The Romans had great respect to ancient religions and cultures, like the Egyptian and also Jewish, even if it was less impressive at the time. Probably it was because they had no ancient history of their own at beginning, and had to invent it out of Greek mythology. Culturally the Romans adopted mainly the Greek and partly the Egyptian culture. Only later after the Jewish war the Jewish culture became influential because of the Christianity.
- Patrice Ayme Says:
February 21, 2015 at 4:17 pm | ReplyThanks to eclipses, stories and archaeology, the founding of Rome by Romulus has been very precisely dated. I don’t remember the details, but they fit exactly the official Roman date of 753 BCE.
Greek mythology was old by then. So it spread in the West. As I have explained, it had penetrated even Celtic lands.
Romans did not tolerate human sacrifice religions. Both Christianism and Judaism, in my opinion, were playing around with the notion.
Jewish mythology obviously came from the monotheist Pharaoh (Akhenaten) & queen Nefertiti.
By 311 CE, the rule of too many fascist emperors made the empire ready of theocracy, and it got implemented, starting with the Balkan-British Constantine, in the next 70 years (Spanish Theodosius). No more tolerance then: only the Jews survived, even the Samaritans got near-exterminated.
- EugenR Says:
February 21, 2015 at 4:42 pm| ReplyThe Akhenaten theory is only one of the possibilities how Monotheism was created. The bible definitely has both sumerian and egyptian influences. The diety name Yahve most probably comes from norh Saudia, close to modern city of Akaba. If to believe to the story of Exodus as describing certain historical event, (check the story of hixos) this is the place to where the bible puts Moseses first accounter with God, and some of the modern scholars place to the same place the mount of Sinay.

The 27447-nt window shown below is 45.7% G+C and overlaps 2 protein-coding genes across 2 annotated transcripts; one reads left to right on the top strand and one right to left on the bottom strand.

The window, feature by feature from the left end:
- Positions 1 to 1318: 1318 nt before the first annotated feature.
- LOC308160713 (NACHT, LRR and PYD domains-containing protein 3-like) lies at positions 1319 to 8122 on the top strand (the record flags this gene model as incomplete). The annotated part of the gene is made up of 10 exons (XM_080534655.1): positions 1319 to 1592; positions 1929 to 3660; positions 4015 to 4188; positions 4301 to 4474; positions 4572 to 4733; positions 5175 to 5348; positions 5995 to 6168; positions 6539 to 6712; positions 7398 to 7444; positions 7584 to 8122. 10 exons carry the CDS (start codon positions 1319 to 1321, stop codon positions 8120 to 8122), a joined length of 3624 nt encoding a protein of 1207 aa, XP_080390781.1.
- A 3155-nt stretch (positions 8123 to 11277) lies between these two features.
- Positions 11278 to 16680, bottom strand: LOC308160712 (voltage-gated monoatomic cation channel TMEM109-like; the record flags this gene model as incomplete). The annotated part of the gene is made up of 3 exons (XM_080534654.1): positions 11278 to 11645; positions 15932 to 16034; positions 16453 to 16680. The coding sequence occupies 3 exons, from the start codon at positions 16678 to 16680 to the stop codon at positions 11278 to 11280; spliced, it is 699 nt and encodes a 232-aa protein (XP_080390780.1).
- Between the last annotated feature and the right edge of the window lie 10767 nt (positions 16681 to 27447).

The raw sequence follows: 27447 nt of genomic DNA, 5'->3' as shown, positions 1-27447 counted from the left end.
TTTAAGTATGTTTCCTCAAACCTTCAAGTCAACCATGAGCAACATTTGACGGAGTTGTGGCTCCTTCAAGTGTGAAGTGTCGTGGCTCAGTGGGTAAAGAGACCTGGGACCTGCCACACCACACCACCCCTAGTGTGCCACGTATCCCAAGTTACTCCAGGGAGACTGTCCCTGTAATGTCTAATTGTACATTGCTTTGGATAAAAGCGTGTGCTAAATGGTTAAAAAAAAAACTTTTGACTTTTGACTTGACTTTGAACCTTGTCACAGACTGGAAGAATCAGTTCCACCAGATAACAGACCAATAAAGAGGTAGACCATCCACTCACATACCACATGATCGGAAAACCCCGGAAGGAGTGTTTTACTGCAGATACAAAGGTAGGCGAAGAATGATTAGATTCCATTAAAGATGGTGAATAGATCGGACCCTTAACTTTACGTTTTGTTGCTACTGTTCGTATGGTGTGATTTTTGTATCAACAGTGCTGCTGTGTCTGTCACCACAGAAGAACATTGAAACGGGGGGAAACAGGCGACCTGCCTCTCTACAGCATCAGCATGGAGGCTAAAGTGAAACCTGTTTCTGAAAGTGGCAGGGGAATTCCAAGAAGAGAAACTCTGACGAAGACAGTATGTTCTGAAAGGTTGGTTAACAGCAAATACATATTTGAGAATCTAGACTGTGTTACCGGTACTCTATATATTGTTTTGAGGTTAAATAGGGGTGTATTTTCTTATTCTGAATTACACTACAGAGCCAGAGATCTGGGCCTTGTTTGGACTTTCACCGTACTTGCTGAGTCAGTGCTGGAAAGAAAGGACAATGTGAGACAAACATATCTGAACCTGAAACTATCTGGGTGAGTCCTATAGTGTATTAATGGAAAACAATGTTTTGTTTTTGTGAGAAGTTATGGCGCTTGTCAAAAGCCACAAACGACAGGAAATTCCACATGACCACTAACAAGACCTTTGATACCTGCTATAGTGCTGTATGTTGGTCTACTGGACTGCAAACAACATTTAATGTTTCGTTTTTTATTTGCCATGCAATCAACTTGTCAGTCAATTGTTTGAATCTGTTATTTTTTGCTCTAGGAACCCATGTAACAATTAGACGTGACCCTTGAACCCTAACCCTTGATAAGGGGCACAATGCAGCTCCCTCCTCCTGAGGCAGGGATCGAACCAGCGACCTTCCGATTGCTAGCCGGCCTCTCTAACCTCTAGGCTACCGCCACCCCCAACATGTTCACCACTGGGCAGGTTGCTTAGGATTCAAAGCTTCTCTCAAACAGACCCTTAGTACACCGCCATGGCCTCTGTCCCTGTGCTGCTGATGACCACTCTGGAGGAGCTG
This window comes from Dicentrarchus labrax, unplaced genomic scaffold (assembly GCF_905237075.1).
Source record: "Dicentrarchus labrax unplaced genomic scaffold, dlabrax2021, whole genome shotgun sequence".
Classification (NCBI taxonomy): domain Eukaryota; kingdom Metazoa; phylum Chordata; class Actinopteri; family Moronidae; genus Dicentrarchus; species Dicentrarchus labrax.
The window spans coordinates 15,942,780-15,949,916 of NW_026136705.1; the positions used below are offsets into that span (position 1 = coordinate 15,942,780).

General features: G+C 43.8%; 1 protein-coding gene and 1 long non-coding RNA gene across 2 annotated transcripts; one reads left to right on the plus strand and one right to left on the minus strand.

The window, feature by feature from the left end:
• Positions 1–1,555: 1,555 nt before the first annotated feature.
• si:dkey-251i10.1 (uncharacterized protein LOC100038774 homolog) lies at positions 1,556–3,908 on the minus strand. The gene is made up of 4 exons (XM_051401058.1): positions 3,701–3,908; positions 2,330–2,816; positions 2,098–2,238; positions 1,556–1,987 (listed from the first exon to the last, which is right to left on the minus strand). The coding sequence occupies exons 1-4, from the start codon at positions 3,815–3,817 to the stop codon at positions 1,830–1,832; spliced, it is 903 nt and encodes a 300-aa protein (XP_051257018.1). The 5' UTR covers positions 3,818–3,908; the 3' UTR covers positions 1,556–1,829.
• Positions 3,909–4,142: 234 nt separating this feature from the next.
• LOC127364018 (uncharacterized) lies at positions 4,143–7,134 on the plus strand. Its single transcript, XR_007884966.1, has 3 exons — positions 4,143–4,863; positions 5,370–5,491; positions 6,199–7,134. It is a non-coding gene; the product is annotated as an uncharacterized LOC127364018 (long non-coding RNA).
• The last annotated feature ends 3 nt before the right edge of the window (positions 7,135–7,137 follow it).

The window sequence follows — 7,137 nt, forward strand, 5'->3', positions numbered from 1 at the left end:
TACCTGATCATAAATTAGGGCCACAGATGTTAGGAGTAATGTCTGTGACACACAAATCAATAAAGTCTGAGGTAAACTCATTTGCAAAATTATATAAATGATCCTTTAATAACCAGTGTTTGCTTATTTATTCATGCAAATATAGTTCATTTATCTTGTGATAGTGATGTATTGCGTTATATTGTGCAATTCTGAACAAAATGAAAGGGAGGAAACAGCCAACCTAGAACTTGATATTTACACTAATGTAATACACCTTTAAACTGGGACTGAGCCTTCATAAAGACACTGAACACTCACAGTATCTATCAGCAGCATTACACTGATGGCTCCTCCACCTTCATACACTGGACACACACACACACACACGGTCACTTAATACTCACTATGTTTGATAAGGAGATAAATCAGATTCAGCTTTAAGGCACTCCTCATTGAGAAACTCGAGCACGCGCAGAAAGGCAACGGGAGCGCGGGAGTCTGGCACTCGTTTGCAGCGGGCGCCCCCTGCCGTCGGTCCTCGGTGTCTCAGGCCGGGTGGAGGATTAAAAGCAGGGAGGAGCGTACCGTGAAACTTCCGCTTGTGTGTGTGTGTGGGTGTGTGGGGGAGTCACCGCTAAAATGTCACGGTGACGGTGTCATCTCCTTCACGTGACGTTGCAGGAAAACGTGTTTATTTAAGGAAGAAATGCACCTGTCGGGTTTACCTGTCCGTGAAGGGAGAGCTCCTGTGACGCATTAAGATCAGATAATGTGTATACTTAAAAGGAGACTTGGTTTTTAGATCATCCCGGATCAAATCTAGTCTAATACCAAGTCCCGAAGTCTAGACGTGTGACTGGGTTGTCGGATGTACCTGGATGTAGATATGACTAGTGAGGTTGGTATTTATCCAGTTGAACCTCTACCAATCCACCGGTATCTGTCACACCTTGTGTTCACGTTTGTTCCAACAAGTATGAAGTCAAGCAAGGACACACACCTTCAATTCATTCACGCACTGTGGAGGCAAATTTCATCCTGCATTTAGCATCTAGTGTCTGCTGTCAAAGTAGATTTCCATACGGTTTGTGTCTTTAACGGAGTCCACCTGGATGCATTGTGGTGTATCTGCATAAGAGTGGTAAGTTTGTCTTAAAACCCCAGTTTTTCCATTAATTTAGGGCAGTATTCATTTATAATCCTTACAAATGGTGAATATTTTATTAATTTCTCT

- Patrice AymeSays:
February 21, 2015 at 6:39 pmThis part of history is poorly known. What is known is that it was incredibly messy. It started with the invasion of the “People of the Sea” (Egyptian semantics). Some have even suggested that the ancient Israelis were ONE of the Peoples of the Sea, barely defeated by the Egyptian army, and then enslaved.
So some have suggested, for this and other reasons, that the Israelis came from present day Kurdistan (then powering up).
As you show, cultural elements came from all over.
In a more general way, let’s point out we all have Middle Eastern origins, to a great extent, as confirmed by recent (2014 genetic studies). Our Middle Earth origins are political, cultural, racial (so to speak), and economic…
February 21, 2015 at 8:38 pmThe people of the sea attacked Egypt and the Hettitian Empire which they destroyed. They were not people of the region and probably did not speak Semitic language, otherwise they would be recognised by the two leading empires, who left about them writings, and also in Ugarit they find tablets about them. They also attacked Creets, Greece and even Sicilia. The historians think their decendens were the Plishtinians or the Greeks. There are also theories that they were some kind of rebels of different nations. After they destroyed the Hettitans and weakened Egypt, new nations appeared in the region like, the Hebrews, Greeks, Phenicians and the Phlistines. The Hebrews occupied the montain regions of land of Israel and the Phlistines were mainly on the sea shores and in the valleys.
By the way, the most probable theory about the origin of the Hebrews according to the new archaeological findings is, that they were the common Kennany people, who rebeled some city states like Hazor and newly setled in the mountain regions. There they adopted new monotheistic religion brought to them most probably by some priests from Egypt.
- Patrice AymeSays:
- EugenR Says:
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